Last night we ate outside at a restaurant near our apartment. It sits at the crux of miles of trail heads leading into the Taunus and the end of the rail line. The outside deck is part eating area and part climbing wall. The perfect place to take your over active 6 year old to dinner. The evening started off well, she climbed and climbed. But then she was frustrated by her surroundings. Four Korean children were playing, well ruff housing. This crazy wrestling looked like fun to her, but try as she might, they paid her no mind. She smiled and stood next to them. Nothing. She talked to them in English, knowing they probably went to Mama’s school. Nothing. Then she had had it.
“Dong ching fong wong ding dong!” She yelled. I was horrified and called her over.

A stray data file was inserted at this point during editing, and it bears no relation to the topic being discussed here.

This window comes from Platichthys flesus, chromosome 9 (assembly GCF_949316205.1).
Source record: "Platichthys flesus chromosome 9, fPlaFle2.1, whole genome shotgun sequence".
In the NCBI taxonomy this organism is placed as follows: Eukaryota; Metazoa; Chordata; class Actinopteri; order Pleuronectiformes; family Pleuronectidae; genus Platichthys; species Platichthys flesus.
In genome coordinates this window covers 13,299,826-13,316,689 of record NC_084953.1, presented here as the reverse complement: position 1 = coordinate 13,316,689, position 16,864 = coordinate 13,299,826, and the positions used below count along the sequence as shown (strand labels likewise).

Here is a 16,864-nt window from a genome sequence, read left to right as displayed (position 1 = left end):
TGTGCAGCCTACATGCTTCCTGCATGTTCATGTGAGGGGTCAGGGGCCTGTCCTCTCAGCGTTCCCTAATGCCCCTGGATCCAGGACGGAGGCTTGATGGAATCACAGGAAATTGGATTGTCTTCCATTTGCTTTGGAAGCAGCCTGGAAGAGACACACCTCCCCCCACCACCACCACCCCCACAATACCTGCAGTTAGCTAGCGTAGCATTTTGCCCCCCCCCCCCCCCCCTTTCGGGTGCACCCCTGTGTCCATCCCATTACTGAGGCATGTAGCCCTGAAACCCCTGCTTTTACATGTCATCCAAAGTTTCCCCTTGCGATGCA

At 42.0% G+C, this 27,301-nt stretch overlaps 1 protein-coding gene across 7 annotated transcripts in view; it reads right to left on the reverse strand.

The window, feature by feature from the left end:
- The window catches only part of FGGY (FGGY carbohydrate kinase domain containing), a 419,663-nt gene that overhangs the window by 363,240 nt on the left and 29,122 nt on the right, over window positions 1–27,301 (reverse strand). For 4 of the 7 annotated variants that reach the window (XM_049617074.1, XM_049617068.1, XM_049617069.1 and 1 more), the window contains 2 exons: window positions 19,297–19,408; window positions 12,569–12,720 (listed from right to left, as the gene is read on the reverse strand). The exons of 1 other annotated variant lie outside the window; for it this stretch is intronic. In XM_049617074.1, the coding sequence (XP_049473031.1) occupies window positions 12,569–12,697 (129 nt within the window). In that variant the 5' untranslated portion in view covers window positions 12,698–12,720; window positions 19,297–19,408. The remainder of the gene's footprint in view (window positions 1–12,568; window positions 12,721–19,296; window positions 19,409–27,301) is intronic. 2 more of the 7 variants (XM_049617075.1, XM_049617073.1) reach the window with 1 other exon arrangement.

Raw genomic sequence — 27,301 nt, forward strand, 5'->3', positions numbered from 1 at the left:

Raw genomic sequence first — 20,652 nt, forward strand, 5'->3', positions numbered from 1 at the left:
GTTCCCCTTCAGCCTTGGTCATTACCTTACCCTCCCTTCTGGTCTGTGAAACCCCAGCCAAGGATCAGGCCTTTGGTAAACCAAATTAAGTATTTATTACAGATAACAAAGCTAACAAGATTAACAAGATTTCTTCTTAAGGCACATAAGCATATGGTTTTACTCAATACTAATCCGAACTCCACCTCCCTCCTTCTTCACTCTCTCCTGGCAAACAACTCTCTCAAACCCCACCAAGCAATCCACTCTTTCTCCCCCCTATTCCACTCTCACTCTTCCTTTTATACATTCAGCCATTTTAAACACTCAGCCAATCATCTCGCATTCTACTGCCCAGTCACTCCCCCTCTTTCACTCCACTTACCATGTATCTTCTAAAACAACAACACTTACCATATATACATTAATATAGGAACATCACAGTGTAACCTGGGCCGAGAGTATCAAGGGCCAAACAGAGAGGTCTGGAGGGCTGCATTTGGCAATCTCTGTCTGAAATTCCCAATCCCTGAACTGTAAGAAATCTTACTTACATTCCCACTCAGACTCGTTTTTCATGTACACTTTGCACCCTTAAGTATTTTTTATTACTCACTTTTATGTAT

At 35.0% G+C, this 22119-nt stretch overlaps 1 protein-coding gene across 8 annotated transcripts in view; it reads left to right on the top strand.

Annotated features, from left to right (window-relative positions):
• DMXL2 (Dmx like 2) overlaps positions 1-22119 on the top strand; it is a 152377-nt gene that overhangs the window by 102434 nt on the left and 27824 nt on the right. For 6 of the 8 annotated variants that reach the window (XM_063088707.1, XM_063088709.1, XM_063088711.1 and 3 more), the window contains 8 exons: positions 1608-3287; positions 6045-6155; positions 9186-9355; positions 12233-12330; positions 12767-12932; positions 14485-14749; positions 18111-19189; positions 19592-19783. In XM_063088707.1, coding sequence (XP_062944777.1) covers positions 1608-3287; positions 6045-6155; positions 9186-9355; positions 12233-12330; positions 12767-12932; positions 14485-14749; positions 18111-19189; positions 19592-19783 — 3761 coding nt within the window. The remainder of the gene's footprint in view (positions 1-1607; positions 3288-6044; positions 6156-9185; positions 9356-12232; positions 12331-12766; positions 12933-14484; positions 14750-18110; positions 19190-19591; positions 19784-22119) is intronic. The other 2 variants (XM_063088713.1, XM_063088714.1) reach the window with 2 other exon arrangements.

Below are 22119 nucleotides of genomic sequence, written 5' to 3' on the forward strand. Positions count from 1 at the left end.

“Sweetie, don’t talk like that, its not nice.”
“But that is what THEY sound like.”
“Well that may be, but don’t make fun of how they sound.”
It wasn’t until later that I realized she wasn’t making fun, she was just trying to communicate. She was simply imitating what she heard. After all she is bilingual, and it is not often that she is unable to communicate or understand. Yet all of my mother and father’s training made me think that she was being mean.
Don’t stare, don’t make fun of people who look different.
Don’t judge people by the slant of their eyes or the color of their skin.
We are all equal. We are like everybody else.
We are lucky to be growing up in the part of the country that isn’t racist.
Now granted, my parents didn’t say all of these things to me. But these are the messages that I learned growing up and they are ingrained in me. And really, these messages are harmless. They made me look for the commonalities in my classmates rather than the differences. However, I only saw Monique for what she had in common with me, I was not interested in what made her Vietnamese.